^Salvi, Sergio (1975). Le lingue tagliate. Storia della minoranze linguistiche in Italia, Rizzoli Editore, pp. 12-14
^Camera dei deputati, Servizio Studi, Documentazione per le Commissioni Parlamentari, Proposte di legge della VII Legislatura e dibattito dottrinario,123/II, marzo 1982
^"L.R. 25/2016 - 1. Ai fini della presente legge, la Regione promuove la rivitalizzazione, la valorizzazione e la diffusione di tutte le varietà locali della lingua lombarda, in quanto significative espressioni del patrimonio culturale immateriale, attraverso: a) lo svolgimento di attività e incontri finalizzati a diffonderne la conoscenza e l'uso; b) la creazione artistica; c) la diffusione di libri e pubblicazioni, l'organizzazione di specifiche sezioni nelle biblioteche pubbliche di enti locali o di interesse locale; d) programmi editoriali e radiotelevisivi; e) indagini e ricerche sui toponimi. 2. La Regione valorizza e promuove tutte le forme di espressione artistica del patrimonio storico linguistico quali il teatro tradizionale e moderno in lingua lombarda, la musica popolare lombarda, il teatro di marionette e burattini, la poesia, la prosa letteraria e il cinema. 3. La Regione promuove, anche in collaborazione con le università della Lombardia, gli istituti di ricerca, gli enti del sistema regionale e altri qualificati soggetti culturali pubblici e privati, la ricerca scientifica sul patrimonio linguistico storico della Lombardia, incentivando in particolare: a) tutte le attività necessarie a favorire la diffusione della lingua lombarda nella comunicazione contemporanea, anche attraverso l'inserimento di neologismi lessicali, l'armonizzazione e la codifica di un sistema di trascrizione; b) l'attività di archiviazione e digitalizzazione; c) la realizzazione, anche mediante concorsi e borse di studio, di opere e testi letterari, tecnici e scientifici, nonché la traduzione di testi in lingua lombarda e la loro diffusione in formato digitale."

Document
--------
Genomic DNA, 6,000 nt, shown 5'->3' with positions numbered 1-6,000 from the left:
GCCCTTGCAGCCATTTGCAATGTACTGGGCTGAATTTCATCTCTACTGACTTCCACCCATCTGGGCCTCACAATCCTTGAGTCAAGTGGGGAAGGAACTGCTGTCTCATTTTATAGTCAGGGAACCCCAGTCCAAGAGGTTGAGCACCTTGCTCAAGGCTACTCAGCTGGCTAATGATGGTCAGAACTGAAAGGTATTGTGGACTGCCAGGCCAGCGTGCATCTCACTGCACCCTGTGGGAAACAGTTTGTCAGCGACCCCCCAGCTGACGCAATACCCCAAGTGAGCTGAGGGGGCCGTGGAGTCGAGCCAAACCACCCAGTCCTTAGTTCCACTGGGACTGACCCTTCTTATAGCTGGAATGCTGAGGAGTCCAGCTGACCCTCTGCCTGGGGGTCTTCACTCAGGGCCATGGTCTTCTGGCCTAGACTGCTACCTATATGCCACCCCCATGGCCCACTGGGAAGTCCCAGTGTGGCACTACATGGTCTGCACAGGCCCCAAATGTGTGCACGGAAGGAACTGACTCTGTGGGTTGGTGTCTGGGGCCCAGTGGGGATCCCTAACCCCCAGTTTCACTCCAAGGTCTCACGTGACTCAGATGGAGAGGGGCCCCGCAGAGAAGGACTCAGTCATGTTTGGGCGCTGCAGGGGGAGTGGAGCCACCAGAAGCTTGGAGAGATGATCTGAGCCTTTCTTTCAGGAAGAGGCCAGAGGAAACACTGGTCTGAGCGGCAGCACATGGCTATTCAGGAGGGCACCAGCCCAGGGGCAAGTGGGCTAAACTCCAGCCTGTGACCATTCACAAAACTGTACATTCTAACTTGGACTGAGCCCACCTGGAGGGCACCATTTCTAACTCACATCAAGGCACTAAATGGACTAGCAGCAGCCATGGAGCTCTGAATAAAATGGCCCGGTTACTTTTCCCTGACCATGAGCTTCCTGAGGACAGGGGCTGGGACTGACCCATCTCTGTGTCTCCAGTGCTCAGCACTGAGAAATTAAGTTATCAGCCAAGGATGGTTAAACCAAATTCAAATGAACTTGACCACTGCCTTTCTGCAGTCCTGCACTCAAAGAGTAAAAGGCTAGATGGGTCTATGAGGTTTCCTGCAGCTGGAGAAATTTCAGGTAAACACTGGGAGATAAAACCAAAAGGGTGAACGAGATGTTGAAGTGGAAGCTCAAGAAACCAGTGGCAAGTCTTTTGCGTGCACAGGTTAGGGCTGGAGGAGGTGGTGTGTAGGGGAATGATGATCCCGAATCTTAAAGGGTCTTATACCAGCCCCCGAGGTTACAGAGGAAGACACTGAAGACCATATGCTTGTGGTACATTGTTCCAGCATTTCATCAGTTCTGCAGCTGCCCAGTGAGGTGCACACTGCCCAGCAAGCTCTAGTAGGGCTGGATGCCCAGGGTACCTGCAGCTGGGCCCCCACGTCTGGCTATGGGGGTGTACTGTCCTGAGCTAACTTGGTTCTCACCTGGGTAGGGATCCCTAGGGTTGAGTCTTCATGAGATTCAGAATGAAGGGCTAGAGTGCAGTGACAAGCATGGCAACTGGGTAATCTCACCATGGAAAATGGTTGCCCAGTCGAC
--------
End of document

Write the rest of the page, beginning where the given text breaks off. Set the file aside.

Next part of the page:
^Note that Loporcaro uses the term dialetto 'dialect' throughout the book, intended as 'non-national language'. Since dialect has a different connotation in English, we avoid it here.
^Note that Maiden 1997:273 harvcolnb error: no target: CITEREFMaiden1997 (help) separates Emilian and Romagnol, with Bolognese characterized as transitional between the two.
^Hull, Geoffrey, PhD thesis 1982 (University of Sydney), published as The Linguistic Unity of Northern Italy and Rhaetia: Historical Grammar of the Padanian Language. 2 vols. Sydney: Beta Crucis, 2017.
^Andreose, Alvise; Renzi, Lorenzo (2013), "Geography and distribution of the Romance Languages in Europe", in Maiden, Martin; Smith, John Charles; Ledgeway, Adam (eds.), The Cambridge History of the Romance Languages, Vol. 2, Contexts, Cambridge: Cambridge University Press, p. 303 |volume= has extra text (help)
Rapetti, Lori, ed. (2000). Phonological theory and the dialects of Italy. Amsterdam Studies in the Theory and History of Linguistic Science, Series IV Current Issues in Linguistic Theory. 212. Amsterdam/Philadelphia: John Benjamins Publishing.
NavigAIS Online version of the Sprach- und Sachatlas Italiens und der Südschweiz (AIS) (Linguistic and Ethnographic Atlas of Italy and Southern Switzerland)